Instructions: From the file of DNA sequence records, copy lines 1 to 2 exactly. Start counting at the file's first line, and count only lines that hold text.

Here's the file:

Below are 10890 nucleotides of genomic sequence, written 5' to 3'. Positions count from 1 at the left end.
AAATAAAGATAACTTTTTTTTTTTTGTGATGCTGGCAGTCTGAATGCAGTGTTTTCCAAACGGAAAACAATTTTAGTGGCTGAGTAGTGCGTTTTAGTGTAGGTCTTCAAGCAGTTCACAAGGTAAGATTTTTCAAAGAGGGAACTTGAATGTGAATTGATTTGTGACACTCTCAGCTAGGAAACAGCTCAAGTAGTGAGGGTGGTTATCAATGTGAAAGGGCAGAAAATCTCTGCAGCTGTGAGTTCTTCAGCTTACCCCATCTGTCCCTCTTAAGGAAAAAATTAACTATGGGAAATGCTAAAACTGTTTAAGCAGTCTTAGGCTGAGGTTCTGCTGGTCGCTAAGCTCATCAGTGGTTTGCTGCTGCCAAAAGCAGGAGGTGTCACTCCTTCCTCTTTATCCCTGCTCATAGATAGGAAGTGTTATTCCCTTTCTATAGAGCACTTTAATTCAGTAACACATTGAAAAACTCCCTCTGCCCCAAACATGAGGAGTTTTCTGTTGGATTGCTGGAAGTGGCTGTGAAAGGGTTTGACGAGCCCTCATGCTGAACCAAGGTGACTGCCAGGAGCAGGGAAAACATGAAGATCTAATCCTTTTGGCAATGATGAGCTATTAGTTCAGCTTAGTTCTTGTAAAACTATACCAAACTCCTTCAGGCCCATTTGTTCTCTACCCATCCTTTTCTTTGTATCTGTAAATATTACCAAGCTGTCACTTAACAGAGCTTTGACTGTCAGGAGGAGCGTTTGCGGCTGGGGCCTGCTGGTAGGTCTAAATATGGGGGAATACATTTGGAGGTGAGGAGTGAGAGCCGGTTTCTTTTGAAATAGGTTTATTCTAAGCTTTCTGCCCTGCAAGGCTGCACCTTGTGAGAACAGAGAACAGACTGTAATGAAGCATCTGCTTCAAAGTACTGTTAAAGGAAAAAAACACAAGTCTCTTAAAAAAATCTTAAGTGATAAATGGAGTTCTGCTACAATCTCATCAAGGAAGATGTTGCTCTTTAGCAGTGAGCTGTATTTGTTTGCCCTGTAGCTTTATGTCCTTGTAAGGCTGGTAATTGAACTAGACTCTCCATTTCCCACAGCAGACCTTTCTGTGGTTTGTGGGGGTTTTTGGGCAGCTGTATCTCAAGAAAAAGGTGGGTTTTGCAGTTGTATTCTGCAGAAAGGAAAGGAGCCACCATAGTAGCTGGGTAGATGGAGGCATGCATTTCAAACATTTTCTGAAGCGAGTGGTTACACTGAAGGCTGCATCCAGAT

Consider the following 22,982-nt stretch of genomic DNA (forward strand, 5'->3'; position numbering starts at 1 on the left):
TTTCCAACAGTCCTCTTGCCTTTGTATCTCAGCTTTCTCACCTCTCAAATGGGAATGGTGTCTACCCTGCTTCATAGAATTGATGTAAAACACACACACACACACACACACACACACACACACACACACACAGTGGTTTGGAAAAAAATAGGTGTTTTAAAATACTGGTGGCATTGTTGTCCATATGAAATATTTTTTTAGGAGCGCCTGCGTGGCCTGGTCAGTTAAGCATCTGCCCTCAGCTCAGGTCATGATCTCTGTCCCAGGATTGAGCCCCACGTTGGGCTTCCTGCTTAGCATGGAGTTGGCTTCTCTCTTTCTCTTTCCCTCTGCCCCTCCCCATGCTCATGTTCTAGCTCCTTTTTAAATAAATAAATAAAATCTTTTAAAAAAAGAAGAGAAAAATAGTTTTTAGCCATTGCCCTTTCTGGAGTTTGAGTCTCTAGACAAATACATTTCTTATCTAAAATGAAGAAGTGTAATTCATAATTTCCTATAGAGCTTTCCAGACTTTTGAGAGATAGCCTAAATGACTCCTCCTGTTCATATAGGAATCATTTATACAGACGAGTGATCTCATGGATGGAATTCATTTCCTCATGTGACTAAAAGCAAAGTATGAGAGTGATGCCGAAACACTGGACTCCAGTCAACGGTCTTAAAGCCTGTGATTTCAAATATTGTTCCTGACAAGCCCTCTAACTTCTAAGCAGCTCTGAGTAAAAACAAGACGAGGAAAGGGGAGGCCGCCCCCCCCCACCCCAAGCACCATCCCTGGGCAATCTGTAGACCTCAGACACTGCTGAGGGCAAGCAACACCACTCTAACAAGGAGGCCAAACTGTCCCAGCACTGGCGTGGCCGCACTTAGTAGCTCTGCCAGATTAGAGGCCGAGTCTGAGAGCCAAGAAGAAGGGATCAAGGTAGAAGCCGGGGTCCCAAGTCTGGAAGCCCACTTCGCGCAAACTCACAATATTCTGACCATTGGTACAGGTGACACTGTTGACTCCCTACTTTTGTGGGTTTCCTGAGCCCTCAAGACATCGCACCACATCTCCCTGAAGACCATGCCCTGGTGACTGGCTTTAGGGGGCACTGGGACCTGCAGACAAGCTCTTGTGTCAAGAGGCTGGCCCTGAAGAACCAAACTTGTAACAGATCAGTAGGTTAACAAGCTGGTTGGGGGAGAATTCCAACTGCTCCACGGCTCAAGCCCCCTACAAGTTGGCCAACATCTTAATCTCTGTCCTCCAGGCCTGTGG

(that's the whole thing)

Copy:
Below are 10890 nucleotides of genomic sequence, written 5' to 3'. Positions count from 1 at the left end.
AAATAAAGATAACTTTTTTTTTTTTGTGATGCTGGCAGTCTGAATGCAGTGTTTTCCAAACGGAAAACAATTTTAGTGGCTGAGTAGTGCGTTTTAGTGTAGGTCTTCAAGCAGTTCACAAGGTAAGATTTTTCAAAGAGGGAACTTGAATGTGAATTGATTTGTGACACTCTCAGCTAGGAAACAGCTCAAGTAGTGAGGGTGGTTATCAATGTGAAAGGGCAGAAAATCTCTGCAGCTGTGAGTTCTTCAGCTTACCCCATCTGTCCCTCTTAAGGAAAAAATTAACTATGGGAAATGCTAAAACTGTTTAAGCAGTCTTAGGCTGAGGTTCTGCTGGTCGCTAAGCTCATCAGTGGTTTGCTGCTGCCAAAAGCAGGAGGTGTCACTCCTTCCTCTTTATCCCTGCTCATAGATAGGAAGTGTTATTCCCTTTCTATAGAGCACTTTAATTCAGTAACACATTGAAAAACTCCCTCTGCCCCAAACATGAGGAGTTTTCTGTTGGATTGCTGGAAGTGGCTGTGAAAGGGTTTGACGAGCCCTCATGCTGAACCAAGGTGACTGCCAGGAGCAGGGAAAACATGAAGATCTAATCCTTTTGGCAATGATGAGCTATTAGTTCAGCTTAGTTCTTGTAAAACTATACCAAACTCCTTCAGGCCCATTTGTTCTCTACCCATCCTTTTCTTTGTATCTGTAAATATTACCAAGCTGTCACTTAACAGAGCTTTGACTGTCAGGAGGAGCGTTTGCGGCTGGGGCCTGCTGGTAGGTCTAAATATGGGGGAATACATTTGGAGGTGAGGAGTGAGAGCCGGTTTCTTTTGAAATAGGTTTATTCTAAGCTTTCTGCCCTGCAAGGCTGCACCTTGTGAGAACAGAGAACAGACTGTAATGAAGCATCTGCTTCAAAGTACTGTTAAAGGAAAAAAACACAAGTCTCTTAAAAAAATCTTAAGTGATAAATGGAGTTCTGCTACAATCTCATCAAGGAAGATGTTGCTCTTTAGCAGTGAGCTGTATTTGTTTGCCCTGTAGCTTTATGTCCTTGTAAGGCTGGTAATTGAACTAGACTCTCCATTTCCCACAGCAGACCTTTCTGTGGTTTGTGGGGGTTTTTGGGCAGCTGTATCTCAAGAAAAAGGTGGGTTTTGCAGTTGTATTCTGCAGAAAGGAAAGGAGCCACCATAGTAGCTGGGTAGATGGAGGCATGCATTTCAAACATTTTCTGAAGCGAGTGGTTACACTGAAGGCTGCATCCAGAT